Arizona’s mountains are attracting goat dairies, creating a new market of award-winning artisan cheeses.
Since 2003, when the first commercial goat dairy was certified in Arizona, five more have emerged, totaling about 600 goats producing milk and cheese under state regulation.
“Goats are fun,” said Kathryn Heininger, co-owner of Arizona’s first certified goat dairy, Black Mesa Ranch, in Snowflake. “They are like big, productive puppy dogs.”
Job seekers might want to brush up on their cocktail recipes as Arizona is expected to have the second highest expected growth rate for bartending in the nation for the next decade.
A hundred cows at the Caballero dairy munch alfalfa under the spacious barn while fans and misters keep them cool during a 79-degree spring day.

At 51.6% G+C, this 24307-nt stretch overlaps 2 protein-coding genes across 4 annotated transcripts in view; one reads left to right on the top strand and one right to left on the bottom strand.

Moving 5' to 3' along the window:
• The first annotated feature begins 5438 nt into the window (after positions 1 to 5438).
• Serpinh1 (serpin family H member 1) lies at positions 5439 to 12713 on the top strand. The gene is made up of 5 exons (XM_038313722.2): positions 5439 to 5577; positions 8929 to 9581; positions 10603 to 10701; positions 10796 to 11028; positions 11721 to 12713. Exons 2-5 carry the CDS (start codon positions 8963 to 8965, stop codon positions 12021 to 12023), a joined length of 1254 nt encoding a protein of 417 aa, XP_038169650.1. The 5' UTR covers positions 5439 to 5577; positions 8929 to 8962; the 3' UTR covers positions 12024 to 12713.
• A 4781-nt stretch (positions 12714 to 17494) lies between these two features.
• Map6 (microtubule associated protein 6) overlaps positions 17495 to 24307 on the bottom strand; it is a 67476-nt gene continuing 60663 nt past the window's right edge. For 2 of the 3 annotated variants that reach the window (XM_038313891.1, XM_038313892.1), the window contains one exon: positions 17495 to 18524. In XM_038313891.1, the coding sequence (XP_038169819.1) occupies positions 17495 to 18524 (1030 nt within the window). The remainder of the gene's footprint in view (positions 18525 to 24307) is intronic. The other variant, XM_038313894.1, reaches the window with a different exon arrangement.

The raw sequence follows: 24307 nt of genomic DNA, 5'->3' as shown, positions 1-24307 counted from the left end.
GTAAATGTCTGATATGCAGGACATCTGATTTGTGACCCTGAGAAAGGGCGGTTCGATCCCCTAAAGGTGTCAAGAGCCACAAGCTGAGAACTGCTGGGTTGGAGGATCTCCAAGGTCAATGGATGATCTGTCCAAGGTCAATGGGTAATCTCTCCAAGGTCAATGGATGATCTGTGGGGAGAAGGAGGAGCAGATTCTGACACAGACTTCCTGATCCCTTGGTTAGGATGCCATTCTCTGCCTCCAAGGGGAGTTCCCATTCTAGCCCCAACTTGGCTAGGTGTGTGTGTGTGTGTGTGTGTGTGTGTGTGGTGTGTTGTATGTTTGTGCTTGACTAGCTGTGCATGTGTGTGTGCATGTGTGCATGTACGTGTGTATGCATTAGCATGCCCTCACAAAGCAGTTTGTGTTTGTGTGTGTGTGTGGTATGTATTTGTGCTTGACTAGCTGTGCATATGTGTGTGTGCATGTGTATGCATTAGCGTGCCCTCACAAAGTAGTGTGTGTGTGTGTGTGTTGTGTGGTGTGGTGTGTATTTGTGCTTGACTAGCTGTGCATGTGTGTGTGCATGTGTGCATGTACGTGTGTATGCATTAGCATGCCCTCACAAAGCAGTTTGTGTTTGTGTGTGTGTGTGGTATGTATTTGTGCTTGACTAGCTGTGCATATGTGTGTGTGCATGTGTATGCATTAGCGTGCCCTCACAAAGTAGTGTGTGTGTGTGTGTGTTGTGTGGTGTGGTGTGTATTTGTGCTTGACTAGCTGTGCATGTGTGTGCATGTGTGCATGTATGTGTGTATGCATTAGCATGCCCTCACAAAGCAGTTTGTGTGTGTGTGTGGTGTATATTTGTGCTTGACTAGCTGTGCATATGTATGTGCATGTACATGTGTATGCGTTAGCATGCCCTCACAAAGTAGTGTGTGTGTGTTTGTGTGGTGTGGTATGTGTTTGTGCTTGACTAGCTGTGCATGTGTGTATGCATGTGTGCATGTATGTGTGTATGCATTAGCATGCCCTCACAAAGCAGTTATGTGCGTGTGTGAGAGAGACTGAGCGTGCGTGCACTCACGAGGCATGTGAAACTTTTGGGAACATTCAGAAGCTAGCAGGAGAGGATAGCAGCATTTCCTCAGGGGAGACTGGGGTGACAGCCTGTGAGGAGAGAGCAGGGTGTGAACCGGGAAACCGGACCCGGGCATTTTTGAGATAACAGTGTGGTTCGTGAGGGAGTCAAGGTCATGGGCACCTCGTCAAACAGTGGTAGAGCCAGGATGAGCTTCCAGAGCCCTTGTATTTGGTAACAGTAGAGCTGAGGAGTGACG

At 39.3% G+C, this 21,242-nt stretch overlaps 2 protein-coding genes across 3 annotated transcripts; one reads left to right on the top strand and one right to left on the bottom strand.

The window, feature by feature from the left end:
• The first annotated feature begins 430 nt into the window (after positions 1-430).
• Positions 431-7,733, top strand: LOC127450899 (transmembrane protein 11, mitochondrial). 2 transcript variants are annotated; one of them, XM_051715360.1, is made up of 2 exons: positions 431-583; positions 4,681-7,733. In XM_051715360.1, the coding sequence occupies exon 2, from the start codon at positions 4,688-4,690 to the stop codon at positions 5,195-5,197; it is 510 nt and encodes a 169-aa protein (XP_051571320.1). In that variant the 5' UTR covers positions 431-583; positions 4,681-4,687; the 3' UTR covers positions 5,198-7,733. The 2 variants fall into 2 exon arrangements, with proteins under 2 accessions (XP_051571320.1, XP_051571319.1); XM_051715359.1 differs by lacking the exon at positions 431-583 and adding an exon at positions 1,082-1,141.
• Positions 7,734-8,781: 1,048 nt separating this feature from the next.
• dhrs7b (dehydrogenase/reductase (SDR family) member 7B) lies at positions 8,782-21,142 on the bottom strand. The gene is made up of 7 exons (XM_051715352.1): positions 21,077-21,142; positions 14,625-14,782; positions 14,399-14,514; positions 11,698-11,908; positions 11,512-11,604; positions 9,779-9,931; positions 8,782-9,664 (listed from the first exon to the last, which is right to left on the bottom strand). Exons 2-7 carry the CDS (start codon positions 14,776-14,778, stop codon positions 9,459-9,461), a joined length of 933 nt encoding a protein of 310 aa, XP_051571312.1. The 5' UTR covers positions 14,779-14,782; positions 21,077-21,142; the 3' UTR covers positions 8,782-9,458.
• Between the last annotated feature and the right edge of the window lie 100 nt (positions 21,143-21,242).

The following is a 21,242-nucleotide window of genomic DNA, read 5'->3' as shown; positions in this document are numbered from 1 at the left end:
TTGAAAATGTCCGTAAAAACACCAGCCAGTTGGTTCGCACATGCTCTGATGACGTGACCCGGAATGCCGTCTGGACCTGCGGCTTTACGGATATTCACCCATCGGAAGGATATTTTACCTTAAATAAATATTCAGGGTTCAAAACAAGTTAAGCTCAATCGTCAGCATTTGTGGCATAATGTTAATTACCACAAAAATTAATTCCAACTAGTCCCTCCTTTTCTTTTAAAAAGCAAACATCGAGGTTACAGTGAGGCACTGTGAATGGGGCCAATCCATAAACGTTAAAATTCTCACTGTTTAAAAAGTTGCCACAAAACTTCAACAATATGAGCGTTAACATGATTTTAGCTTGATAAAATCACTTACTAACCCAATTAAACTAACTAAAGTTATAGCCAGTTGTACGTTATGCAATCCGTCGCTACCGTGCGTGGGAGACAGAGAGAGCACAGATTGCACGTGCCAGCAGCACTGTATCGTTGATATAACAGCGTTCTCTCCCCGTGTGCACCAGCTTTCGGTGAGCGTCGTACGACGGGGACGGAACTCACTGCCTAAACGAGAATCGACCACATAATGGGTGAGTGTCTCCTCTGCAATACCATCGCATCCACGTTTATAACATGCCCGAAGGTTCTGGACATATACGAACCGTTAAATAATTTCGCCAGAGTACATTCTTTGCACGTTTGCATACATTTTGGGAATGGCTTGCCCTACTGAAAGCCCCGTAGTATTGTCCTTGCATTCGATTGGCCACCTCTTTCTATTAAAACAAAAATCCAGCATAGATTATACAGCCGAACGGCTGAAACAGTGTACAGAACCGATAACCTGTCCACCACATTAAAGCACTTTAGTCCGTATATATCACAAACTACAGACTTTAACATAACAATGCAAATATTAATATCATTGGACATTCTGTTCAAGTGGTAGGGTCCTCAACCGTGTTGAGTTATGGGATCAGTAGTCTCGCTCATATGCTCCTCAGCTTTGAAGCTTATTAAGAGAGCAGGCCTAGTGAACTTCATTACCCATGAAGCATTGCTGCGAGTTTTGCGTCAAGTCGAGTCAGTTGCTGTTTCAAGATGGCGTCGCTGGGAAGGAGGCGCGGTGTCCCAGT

The cool digs are not just about making cows feel comfortable, especially when temperatures hit 115 or more in the summer, said dairy owner Craig Caballero. New research indicates that ambient temperature affects milk production, and for Arizona farmers that means money.
When Jimmy Wells of Tucson bought an old house in 2011, upgrading to water-efficient fixtures was his top priority.
He bought a front-loader washing machine, an energy and water efficient appliance. He transformed the backyard into a thriving space with trees and shrubs through desert landscaping. He saved himself money, and he, like millions of other Arizonans, is saving the region water.
First-grader Cooper Goffeney peered through the magnifying glass to scan a tree branch for butterfly larva. His class at Davis Bilingual Magnet School in Tucson that day was learning about insect biology.